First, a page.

I want to make it clear up front where I stand on this issue: Elmer Fudd and Yosemite Sam were irresponsible gun owners and I fully support ending their decades-long, firearms-based reign of terror against rabbits – wascally and otherwise – ducks and the public in general.
Some people were shocked – shocked I tell ya! – to learn the new “Looney Tunes Cartoons” series on the streaming service HBO Max would feature Fudd and Sam without their firearms. I was surprised to learn this pair was still an active part of the cartoon universe, believing they had long ago retired to an assisted-living community in Florida with Wally Gator.
As people often do when shocked at something like a change to a cartoon series on TV, they set aside far more important matters in the world, taking to social media to express outrage.
“Elmer Fudd was a hunter, hunting rabbits,” wrote one concerned citizen who may take cartoons a bit too literally. “Yosemite Sam was an old west gunslinger, other than the time he was a pirate. Those characters carried guns as part of what they were supposed to be. If they’re not a hunter and a gunslinger anymore, what are they?”
Said another in a comment on the Yahoo News version of the story: “Folks, this is how really evil things happen and really evil movements take root. Just look at 1930s Germany.”
Still another replied: “Any one-a-you lily-livered, bow-legged varmints care to slap leather with me? Rackin, frackin…”
I made the last one up based on Yosemite Sam’s previous public remarks, but the first two are actual comments.
Since I am here for both entertainment and enlightenment, I, as the senior interim animation/Second Amendment correspondent for this award-winning publication, will try to sort out this emotionally charged issue in a question-and-answer format.
Q. Scott, I am angry the government and its activist judges took away Elmer Fudd’s and Yosemite Sam’s guns! What is my congressman’s email address so I can threaten him?
A. The government did not take away their guns. Warner Bros. produces the reboot of the series and new episodes just don’t feature firearms.
““We’re not doing guns,” executive producer Peter Browngardt told The New York Times. “But, we can do cartoony violence — TNT, the Acme stuff. All that was kind of grandfathered in.”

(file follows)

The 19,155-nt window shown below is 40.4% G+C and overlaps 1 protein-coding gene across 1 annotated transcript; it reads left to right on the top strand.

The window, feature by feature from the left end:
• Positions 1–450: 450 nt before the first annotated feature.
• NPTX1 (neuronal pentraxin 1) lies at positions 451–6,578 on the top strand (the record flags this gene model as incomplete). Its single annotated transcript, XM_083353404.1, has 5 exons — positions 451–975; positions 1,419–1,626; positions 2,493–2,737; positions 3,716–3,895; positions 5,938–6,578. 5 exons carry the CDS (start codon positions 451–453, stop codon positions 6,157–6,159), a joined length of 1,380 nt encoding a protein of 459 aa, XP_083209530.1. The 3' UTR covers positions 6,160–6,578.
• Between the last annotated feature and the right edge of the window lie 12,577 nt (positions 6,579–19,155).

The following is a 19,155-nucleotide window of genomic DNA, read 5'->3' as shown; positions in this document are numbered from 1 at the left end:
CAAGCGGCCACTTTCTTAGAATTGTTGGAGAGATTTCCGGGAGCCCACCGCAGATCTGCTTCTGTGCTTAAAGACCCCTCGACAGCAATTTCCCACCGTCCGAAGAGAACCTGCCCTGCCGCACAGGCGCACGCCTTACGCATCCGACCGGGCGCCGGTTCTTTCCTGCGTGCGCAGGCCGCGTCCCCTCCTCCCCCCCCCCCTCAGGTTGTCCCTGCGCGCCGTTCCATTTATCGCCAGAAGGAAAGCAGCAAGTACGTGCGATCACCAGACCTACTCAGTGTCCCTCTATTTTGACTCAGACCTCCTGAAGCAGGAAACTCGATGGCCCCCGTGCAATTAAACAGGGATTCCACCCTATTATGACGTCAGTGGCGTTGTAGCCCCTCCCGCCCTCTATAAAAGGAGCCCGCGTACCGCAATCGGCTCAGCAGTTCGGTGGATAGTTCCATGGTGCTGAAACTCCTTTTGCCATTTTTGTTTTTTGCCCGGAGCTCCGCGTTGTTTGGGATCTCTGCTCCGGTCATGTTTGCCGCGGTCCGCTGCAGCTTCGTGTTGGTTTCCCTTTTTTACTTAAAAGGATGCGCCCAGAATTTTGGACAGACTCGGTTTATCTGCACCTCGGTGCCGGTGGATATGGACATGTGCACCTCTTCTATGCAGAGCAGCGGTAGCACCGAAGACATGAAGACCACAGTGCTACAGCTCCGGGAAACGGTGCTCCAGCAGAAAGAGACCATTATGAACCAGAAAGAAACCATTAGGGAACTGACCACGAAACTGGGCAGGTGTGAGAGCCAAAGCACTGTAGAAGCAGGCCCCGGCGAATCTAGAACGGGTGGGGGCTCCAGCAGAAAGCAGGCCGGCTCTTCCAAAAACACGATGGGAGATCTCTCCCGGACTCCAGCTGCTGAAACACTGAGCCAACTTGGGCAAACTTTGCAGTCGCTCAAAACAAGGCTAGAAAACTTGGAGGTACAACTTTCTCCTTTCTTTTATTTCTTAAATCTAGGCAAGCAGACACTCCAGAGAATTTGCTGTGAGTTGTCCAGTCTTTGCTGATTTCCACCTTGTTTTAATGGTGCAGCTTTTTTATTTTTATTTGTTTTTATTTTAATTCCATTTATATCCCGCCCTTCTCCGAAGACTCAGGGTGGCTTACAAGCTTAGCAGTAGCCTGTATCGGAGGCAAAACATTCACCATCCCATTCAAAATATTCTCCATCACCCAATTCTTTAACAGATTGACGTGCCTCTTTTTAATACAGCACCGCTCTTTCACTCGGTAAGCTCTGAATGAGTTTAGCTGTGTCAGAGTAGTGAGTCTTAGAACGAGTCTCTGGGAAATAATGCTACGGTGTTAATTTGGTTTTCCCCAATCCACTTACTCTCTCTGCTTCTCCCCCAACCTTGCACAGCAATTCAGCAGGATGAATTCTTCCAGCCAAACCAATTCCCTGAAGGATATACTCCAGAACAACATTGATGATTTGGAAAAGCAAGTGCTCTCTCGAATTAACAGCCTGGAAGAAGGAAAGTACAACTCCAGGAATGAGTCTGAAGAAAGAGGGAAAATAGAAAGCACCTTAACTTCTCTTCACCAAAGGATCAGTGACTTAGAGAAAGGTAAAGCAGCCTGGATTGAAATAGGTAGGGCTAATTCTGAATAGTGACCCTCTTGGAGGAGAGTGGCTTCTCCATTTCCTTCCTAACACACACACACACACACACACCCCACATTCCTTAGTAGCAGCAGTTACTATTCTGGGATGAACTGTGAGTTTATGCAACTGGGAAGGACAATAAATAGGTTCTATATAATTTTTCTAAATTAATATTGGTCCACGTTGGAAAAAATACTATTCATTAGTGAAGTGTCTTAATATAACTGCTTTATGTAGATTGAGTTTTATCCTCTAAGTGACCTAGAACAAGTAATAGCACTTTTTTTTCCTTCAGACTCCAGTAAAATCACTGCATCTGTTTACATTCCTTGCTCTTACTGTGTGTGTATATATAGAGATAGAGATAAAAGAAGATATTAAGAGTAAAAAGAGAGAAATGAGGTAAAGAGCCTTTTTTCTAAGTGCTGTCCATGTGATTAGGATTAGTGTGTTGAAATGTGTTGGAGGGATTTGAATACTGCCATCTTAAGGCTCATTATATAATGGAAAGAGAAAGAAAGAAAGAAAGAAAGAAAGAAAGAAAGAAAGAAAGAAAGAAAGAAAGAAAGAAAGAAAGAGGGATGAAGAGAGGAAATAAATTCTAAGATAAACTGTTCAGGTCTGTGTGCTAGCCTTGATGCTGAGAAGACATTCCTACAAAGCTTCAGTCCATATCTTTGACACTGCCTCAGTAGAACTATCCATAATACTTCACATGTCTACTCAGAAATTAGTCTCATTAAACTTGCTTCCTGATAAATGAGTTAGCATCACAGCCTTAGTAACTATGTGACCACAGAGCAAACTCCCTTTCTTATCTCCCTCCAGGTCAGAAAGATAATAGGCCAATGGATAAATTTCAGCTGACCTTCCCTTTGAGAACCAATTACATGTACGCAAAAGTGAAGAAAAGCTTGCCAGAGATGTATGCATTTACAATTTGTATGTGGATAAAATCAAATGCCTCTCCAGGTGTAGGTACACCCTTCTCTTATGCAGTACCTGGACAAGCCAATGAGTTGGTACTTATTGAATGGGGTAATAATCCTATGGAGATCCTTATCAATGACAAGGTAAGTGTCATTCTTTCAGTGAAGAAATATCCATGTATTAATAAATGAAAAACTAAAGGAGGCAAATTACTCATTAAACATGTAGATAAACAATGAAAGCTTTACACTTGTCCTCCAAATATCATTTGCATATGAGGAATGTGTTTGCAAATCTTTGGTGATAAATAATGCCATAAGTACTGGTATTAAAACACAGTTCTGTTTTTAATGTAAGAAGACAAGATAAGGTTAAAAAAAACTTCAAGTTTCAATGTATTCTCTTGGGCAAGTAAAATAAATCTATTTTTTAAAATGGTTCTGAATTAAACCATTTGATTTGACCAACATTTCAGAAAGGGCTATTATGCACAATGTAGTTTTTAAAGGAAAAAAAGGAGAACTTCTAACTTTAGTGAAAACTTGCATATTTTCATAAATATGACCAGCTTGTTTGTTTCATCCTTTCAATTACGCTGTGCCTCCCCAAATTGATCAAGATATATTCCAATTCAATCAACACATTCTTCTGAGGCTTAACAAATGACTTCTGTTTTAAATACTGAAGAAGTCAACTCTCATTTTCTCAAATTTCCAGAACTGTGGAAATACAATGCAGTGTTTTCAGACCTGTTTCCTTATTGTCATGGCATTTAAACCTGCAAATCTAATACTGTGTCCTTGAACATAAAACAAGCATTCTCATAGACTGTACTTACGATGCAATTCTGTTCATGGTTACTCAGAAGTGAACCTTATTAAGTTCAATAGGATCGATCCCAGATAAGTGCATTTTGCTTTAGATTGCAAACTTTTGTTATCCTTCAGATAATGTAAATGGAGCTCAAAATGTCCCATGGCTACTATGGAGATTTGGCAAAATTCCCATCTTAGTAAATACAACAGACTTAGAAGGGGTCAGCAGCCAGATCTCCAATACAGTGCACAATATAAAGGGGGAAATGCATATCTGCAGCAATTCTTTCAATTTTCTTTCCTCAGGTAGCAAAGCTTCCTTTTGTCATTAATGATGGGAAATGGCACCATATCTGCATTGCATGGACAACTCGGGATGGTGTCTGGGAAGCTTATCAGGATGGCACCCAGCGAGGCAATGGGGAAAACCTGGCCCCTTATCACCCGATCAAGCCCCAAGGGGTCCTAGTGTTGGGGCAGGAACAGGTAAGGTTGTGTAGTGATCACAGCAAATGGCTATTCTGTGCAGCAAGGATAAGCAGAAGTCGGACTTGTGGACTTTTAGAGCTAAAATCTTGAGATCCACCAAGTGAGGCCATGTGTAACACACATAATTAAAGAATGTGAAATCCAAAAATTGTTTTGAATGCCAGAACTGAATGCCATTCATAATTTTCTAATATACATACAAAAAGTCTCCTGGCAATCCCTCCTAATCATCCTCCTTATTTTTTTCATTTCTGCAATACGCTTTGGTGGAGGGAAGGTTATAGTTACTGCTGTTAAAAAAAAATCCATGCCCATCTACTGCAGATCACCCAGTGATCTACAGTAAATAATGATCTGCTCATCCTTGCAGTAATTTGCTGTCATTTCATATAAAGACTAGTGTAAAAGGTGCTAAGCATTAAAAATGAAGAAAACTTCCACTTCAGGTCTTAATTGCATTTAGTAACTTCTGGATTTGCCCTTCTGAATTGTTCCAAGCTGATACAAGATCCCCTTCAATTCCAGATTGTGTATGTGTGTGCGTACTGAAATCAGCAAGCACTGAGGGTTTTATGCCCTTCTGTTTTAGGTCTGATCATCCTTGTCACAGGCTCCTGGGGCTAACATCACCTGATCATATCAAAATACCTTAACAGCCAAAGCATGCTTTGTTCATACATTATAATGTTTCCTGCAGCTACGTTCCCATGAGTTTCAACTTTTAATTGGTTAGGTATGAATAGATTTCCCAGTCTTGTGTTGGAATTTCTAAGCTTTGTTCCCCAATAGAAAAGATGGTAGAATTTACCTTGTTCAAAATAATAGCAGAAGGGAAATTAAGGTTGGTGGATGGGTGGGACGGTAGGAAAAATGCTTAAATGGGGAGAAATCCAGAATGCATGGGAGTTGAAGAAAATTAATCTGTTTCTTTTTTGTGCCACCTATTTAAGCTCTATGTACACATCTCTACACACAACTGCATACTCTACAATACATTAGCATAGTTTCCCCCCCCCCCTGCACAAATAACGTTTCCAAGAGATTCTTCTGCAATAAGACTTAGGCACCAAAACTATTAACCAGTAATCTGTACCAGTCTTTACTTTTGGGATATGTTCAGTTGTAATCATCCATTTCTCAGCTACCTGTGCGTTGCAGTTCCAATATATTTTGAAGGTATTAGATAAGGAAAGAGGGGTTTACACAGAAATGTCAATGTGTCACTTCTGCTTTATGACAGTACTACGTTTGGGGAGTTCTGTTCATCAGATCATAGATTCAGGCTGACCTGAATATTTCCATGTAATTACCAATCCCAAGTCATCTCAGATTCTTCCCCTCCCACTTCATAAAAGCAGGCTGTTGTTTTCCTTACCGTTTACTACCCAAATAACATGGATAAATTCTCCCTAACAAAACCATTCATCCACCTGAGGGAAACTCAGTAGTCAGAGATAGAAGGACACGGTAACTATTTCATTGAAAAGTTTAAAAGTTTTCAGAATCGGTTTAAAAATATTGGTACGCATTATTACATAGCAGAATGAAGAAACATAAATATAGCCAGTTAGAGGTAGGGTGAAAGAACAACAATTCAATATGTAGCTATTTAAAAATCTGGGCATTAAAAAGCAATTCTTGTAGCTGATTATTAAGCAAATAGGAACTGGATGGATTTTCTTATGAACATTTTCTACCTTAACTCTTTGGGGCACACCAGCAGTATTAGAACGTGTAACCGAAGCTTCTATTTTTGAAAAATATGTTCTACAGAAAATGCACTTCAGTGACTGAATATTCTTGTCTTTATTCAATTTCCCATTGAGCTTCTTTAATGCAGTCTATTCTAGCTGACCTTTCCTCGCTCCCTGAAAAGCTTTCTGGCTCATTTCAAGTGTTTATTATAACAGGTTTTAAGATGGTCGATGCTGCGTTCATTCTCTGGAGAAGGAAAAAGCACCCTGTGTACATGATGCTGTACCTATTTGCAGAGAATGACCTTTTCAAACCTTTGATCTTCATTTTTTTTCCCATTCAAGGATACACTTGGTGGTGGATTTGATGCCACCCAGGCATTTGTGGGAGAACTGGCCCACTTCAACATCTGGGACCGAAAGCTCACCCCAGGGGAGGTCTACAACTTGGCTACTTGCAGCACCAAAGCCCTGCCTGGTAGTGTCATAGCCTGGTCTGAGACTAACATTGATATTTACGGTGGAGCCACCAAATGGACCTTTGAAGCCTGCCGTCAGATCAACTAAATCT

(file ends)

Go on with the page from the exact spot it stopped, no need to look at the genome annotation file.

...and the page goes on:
Q. Sure sounds like the government to me. Now that this precedent has been set for illegally stripping American cartoon citizens of their right to bear arms, what’s stopping Inspector Gadget or Deputy Dog from showing up at my door and saying, “I’m here for your guns, comrade.”
A. This is a company choosing to present a product they own in a different way that takes into consideration the time in which we live. Cartoon law enforcement officials and government agents are not going to come to your house and take your guns.
Q. You got that right. They can have my Acme Kalashnikova when they pry it from my fat, four-fingered cartoon hand. If kids today can’t learn about guns from cartoons, where in the heck can they learn?
A. Parents. Grandparents. Hunter safety programs. Elmer Fudd and Yosemite Sam were terrible gun owners. Elmer’s rifles and/or shot guns were so poorly maintained you could disable them by putting a finger in the barrel, sometimes causing the weapon to blow up in his face. Yosemite Sam was so ill-tempered he would draw both pistols and begin firing at the slightest provocation. Yes, the Acme Corporation could suffer slight profit losses if its gun manufacturing division shuts down, but it still does a brisk business in bird seed, artificial rocks and rocket-powered skates.
Elmer Fudd and Yosemite Sam will adjust to the new normal. In the cartoon universe, they still have their guns. They just won’t brandish them irresponsibly on TV anymore in new episodes. All of us – from wascally wabbits to concerned citizens – should be able to live with that without losing our minds.
Scott Hollifield is editor/GM of The McDowell News in Marion, NC and a humor columnist. Contact him at email@example.com.